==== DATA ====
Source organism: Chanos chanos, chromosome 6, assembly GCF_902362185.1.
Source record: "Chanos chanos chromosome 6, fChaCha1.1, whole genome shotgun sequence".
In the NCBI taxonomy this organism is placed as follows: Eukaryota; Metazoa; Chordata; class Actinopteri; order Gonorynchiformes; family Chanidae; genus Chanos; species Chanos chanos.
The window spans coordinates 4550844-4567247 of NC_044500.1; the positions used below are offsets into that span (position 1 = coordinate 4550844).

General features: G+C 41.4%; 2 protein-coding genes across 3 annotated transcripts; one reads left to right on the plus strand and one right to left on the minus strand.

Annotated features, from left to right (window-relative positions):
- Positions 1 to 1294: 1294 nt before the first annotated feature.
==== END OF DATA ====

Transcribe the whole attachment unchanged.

Source organism: Chanos chanos, chromosome 6, assembly GCF_902362185.1.
Source record: "Chanos chanos chromosome 6, fChaCha1.1, whole genome shotgun sequence".
In the NCBI taxonomy this organism is placed as follows: Eukaryota; Metazoa; Chordata; class Actinopteri; order Gonorynchiformes; family Chanidae; genus Chanos; species Chanos chanos.
The window spans coordinates 4550844-4567247 of NC_044500.1; the positions used below are offsets into that span (position 1 = coordinate 4550844).

General features: G+C 41.4%; 2 protein-coding genes across 3 annotated transcripts; one reads left to right on the plus strand and one right to left on the minus strand.

Annotated features, from left to right (window-relative positions):
- Positions 1 to 1294: 1294 nt before the first annotated feature.